I recently participated in a discussion panel at a “marketing research” conference, and I’m not sure I made many new friends. The four other panelists were talking about the importance of insights and how it is “transforming our industry.” They then went on to describe all the amazing research tools enabling “better insights.”
When there was a pause, I spoke up.
“In my opinion, how you go about engaging with people has little correlation to the generation of insights. How exactly do the other panelists define an insight?”
I got some textbook answers, but no one (and I mean no one) really got it right. In my humble opinion, findings are useless. Research tools that allow us to collect more information are far less important than the brains that can put that information to good use. Insight, or the knowledge that drives an action or frames up a competitive advantage, is what matters.
Generating an insight requires an ability to listen to people, put yourself in their shoes, and reinterpret what is said into what is meant. It requires experience and an understanding of what motivates people.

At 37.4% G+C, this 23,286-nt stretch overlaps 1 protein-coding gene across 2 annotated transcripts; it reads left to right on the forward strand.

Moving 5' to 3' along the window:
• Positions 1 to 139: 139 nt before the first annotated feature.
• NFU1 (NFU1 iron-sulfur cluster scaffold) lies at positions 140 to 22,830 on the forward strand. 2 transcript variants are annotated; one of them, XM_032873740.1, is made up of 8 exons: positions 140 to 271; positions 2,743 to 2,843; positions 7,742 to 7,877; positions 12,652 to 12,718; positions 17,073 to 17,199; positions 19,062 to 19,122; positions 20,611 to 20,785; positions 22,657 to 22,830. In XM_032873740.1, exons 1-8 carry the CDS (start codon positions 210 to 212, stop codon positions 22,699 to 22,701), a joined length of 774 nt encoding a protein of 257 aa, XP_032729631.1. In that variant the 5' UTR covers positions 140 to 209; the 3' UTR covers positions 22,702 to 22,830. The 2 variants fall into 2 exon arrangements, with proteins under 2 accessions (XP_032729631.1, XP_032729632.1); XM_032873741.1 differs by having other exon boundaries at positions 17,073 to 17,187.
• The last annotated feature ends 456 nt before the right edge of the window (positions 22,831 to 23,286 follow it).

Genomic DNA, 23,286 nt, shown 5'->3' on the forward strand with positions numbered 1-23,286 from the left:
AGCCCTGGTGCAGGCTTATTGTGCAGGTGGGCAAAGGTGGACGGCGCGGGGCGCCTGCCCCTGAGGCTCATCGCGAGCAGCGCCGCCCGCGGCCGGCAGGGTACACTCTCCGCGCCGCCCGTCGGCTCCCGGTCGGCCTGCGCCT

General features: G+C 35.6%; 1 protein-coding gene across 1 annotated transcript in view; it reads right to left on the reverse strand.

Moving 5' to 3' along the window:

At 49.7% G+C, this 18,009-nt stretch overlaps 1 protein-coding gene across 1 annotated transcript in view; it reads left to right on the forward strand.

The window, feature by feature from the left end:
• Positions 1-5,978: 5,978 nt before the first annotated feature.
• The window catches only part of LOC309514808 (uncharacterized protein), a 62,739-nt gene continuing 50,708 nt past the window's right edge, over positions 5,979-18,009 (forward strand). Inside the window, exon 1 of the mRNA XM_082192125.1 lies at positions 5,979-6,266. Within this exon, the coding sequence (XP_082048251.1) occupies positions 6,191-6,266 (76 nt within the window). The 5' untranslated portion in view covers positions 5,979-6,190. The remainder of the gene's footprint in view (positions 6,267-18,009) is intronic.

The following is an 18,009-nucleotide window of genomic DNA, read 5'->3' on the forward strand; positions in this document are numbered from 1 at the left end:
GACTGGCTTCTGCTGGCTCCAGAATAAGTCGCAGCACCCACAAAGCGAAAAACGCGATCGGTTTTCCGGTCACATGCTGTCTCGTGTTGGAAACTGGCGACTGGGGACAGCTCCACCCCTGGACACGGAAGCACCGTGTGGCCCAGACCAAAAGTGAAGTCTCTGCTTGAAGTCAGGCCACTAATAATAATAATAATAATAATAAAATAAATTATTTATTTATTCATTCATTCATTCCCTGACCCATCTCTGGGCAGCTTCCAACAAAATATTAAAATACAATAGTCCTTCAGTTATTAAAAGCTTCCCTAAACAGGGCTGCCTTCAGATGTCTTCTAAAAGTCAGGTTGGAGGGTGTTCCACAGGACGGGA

McKinsey & Company recently released an article and the second leading correlator to new product launch success was the incorporation of market insights.
Note the operative word in the McKinsey study: the incorporation of market insights.
Incorporation requires four things.
- Your product launch team can clearly articulate the business objectives and the decisions the research needs to support.
- Your insights vendor has a business brain and a research brain. They demonstrate a comprehension of your business objectives and decisions at hand, and they articulate how their recommended study approach will meet these needs.
- Your insights vendor does responsible research but considers the insights far more important than the process. (Warning: this means they may not stick with the script and will pivot.)
- Your insights vendor shows you how to activate the research.
It is very satisfying how client conversations have changed over the past couple of years.
It used to be that we’d spend time debating the best methods. Today, our clients (at least) care very little about how we do things. They trust us to be precise and responsible. They are far more interested in the benefits of the investment and how the insights will align the cross-functional team.